Despite relatively slow initial sales of the thin and light laptops that his company is making such a huge bet on, Intel headman Paul Otellini remains bullish on ultrabooks, and is confident that $699 versions of the svelte "reinvented PCs" will hit store shelves this fall.
"Ultrabooks continue to build momentum, and achieved our volume goals for the first half," Otellini told analysts and reporters in a conference call after Intel posted its Q2 2012 financial results on Tuesday – in apparent disagreement with some who feel ultrabook sales have so far been lackluster.
Otellini claims that there's a passel of fine ultrabooks in the works. "We are very pleased with the level of innovation and invention brought into this category," he said, "and we are now tracking over 140 Ivy Bridge–based designs in the pipeline."
Of those 140, he said, over 40 will be touch-enabled, and a dozen or so will be convertibles – machines with flippable displays that can function either as a tablet or a traditional clamshell
"With visibility into this many designs," he said, "we are very confident that we will see $699 systems at retail this fall."
Otellini also said that the 140 designs will use different storage strategies to hit different price points. "Some of them are aiming at a premium segment with higher prices, using SSDs," he said, "and some of them are using these ultra-low-profile, high-capacity drives that are now becoming available, which gives you the capacity and the thinness at the same time, which I think is a nice way to hit lower price points."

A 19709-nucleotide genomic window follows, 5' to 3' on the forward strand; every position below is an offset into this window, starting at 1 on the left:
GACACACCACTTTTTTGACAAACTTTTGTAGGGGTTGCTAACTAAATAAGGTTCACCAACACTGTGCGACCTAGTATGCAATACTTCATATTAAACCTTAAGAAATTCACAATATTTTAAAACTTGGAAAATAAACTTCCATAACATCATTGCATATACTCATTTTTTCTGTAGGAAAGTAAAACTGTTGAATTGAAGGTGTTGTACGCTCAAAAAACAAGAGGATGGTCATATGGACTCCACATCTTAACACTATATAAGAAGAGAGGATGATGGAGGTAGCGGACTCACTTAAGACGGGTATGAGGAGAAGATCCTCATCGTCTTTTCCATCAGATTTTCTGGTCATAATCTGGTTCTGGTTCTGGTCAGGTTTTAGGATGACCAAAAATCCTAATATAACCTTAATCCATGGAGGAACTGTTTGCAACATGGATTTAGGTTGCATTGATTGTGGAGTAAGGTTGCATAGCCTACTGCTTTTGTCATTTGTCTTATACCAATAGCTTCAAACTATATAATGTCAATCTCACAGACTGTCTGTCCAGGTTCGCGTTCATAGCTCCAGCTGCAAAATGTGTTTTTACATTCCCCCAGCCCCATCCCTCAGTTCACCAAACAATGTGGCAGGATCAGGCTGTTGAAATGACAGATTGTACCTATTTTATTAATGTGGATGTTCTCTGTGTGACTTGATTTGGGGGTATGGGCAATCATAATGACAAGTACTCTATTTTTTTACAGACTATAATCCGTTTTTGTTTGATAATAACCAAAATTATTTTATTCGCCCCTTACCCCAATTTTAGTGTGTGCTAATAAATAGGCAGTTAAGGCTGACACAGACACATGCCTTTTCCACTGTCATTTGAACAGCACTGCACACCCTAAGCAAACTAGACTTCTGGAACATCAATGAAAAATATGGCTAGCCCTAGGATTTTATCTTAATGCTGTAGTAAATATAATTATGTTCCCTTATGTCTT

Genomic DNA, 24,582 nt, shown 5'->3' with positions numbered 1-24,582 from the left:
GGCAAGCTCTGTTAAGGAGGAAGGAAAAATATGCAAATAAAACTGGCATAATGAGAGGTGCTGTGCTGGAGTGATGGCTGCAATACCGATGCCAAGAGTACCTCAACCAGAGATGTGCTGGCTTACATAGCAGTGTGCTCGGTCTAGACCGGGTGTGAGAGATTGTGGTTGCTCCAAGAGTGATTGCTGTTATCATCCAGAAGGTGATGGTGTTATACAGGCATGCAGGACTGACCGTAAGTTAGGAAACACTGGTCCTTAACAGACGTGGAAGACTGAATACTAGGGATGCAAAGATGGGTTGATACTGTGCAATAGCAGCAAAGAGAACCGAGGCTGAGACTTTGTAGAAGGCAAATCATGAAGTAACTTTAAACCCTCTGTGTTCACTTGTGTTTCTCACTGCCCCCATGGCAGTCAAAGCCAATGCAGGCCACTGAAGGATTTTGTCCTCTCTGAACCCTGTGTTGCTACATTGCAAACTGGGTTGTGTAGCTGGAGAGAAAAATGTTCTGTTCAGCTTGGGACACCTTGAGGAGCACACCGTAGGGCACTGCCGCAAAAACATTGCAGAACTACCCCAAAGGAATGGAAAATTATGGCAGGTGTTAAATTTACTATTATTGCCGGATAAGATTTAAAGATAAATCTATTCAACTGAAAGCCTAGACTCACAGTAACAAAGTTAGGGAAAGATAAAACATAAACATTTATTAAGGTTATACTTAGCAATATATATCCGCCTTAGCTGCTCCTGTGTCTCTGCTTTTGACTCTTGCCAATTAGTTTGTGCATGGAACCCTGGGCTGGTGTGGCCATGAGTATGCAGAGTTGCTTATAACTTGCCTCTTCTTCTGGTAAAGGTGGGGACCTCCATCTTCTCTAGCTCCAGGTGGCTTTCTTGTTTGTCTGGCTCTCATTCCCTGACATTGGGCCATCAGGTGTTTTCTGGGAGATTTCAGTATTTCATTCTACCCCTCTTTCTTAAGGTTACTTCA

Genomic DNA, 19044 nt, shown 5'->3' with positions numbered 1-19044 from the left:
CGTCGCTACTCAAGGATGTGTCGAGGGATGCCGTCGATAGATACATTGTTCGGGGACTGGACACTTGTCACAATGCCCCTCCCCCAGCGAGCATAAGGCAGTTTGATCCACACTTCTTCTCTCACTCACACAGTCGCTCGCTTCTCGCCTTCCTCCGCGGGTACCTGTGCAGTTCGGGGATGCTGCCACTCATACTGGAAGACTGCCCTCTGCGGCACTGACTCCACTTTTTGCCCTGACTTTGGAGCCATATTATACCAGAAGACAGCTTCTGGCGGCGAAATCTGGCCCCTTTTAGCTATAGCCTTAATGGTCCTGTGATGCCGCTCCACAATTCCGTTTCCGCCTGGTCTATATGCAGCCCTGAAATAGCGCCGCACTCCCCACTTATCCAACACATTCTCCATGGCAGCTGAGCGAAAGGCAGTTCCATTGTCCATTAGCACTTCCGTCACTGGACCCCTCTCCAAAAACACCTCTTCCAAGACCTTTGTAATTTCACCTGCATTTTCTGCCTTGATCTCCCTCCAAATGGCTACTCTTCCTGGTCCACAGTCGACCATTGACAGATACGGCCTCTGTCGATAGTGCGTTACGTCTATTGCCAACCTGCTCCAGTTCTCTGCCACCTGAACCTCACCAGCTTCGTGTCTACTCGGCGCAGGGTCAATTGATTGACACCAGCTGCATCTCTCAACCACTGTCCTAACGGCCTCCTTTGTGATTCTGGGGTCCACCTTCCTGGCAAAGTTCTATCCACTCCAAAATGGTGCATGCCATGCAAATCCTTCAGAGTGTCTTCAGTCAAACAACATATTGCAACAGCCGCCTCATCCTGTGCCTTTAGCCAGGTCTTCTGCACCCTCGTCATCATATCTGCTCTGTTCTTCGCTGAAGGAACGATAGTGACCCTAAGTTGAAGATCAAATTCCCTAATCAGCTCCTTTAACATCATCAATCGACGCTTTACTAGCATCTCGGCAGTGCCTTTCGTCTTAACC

The Intel president and CEO also offered the opinion that his company shouldn't trim its pricing structure more aggressively to stimulate demand for ultrabooks during this period of weak consumer spending – quite the contrary, in fact.
"What we're seeing is that in a time of tight consumer budgets, people buy quality," he said, "and they tend to buy the high end of the line – or reasonably high end of our product lines. You want something to last a few years, and that tends to give them a bit more assurance."
Otellini referred to that $699 price as being the "sweet spot" that would ignite ultrabook demand by the end of this year, a time when he said he was confident that ultrabooks would comprise 40 per cent of the laptop market.
While your Reg reporter waits to see if Otellini's optimism is justified, he'll continue to hack out stories on his original ultrabook, Apple's MacBook Air, which was first introduced in January 2008. ®